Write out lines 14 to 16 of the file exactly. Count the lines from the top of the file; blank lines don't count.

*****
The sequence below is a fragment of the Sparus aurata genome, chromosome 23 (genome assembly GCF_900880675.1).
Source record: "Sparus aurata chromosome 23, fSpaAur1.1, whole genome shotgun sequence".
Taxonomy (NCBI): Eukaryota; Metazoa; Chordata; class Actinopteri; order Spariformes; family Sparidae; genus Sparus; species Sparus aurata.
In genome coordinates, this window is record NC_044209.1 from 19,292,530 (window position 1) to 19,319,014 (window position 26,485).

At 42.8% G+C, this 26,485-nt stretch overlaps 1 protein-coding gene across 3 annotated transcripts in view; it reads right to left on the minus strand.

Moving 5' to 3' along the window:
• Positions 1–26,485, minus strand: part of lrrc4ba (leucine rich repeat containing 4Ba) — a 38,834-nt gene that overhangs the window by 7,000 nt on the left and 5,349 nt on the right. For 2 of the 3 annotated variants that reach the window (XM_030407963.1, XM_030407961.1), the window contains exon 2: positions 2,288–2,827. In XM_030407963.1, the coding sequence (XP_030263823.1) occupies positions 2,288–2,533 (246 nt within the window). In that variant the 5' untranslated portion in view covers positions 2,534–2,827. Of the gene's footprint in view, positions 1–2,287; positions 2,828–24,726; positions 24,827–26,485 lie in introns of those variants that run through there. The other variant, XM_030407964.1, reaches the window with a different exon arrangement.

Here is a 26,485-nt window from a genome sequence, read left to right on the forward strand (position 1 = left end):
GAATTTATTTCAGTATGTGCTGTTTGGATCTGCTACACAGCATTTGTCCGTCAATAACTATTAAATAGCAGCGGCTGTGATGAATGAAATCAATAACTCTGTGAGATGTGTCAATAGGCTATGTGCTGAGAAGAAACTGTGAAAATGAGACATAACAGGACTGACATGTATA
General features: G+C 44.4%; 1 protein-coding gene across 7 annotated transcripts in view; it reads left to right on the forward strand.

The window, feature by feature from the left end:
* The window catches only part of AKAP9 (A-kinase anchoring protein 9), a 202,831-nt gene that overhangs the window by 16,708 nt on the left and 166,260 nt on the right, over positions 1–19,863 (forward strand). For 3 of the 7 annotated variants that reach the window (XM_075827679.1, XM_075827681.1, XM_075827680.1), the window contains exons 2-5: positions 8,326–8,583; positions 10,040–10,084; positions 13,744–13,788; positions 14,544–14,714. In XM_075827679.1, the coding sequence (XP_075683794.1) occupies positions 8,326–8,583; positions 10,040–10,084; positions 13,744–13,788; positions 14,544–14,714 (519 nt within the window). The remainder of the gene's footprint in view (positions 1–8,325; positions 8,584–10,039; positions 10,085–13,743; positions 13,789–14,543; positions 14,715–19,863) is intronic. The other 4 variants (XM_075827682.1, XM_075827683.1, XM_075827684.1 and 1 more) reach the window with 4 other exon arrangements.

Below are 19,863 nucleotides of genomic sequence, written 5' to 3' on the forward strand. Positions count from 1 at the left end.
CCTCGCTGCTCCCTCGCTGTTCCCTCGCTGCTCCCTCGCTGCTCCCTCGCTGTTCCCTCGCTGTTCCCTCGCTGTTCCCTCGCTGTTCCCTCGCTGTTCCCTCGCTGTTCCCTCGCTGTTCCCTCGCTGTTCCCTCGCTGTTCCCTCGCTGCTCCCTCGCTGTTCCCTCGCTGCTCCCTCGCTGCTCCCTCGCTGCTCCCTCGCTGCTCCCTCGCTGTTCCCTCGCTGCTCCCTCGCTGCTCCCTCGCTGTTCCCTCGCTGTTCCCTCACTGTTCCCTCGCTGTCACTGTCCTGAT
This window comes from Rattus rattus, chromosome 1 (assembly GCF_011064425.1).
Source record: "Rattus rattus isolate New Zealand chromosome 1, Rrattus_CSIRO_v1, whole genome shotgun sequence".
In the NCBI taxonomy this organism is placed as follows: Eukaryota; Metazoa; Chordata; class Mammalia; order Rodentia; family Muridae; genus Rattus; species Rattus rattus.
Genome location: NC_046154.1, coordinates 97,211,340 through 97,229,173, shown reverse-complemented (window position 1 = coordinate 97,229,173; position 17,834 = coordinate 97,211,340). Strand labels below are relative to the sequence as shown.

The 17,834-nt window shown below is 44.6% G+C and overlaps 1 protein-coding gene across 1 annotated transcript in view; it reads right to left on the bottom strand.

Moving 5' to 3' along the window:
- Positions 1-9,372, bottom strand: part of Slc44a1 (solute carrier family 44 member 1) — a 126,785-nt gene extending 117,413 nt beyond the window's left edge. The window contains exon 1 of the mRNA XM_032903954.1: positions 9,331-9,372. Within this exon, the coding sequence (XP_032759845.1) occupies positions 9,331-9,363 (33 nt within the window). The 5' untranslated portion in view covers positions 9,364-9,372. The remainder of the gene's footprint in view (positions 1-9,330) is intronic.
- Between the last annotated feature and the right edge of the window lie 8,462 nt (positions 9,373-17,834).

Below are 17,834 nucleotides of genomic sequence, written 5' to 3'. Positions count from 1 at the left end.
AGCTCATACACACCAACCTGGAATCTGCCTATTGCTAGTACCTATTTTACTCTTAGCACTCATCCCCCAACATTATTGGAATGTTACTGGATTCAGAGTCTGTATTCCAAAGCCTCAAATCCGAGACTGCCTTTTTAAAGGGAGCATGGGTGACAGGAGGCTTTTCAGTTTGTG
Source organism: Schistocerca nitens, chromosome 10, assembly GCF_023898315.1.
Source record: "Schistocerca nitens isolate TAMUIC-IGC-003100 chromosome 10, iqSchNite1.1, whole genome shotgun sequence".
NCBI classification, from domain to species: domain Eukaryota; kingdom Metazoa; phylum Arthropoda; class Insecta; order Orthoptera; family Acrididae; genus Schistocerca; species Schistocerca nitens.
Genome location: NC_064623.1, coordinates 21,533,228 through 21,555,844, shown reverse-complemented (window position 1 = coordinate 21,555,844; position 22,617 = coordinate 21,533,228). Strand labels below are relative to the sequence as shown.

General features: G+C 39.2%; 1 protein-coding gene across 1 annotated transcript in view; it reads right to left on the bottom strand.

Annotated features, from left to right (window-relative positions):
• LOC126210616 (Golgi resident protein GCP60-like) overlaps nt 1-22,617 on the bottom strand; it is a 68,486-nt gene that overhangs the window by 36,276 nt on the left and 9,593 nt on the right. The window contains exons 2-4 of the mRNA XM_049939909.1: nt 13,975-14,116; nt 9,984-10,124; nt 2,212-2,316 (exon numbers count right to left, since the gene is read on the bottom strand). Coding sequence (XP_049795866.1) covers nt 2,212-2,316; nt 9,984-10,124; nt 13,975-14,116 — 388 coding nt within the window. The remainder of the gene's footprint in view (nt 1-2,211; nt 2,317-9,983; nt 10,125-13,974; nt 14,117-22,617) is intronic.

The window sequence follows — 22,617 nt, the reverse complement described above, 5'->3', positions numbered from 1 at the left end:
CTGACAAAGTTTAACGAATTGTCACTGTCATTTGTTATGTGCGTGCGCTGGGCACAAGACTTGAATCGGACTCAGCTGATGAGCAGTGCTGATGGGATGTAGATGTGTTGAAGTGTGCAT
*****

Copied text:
CCTCGCTGCTCCCTCGCTGTTCCCTCGCTGCTCCCTCGCTGCTCCCTCGCTGTTCCCTCGCTGTTCCCTCGCTGTTCCCTCGCTGTTCCCTCGCTGTTCCCTCGCTGTTCCCTCGCTGTTCCCTCGCTGTTCCCTCGCTGTTCCCTCGCTGCTCCCTCGCTGTTCCCTCGCTGCTCCCTCGCTGCTCCCTCGCTGCTCCCTCGCTGCTCCCTCGCTGTTCCCTCGCTGCTCCCTCGCTGCTCCCTCGCTGTTCCCTCGCTGTTCCCTCACTGTTCCCTCGCTGTCACTGTCCTGAT
This window comes from Rattus rattus, chromosome 1 (assembly GCF_011064425.1).
Source record: "Rattus rattus isolate New Zealand chromosome 1, Rrattus_CSIRO_v1, whole genome shotgun sequence".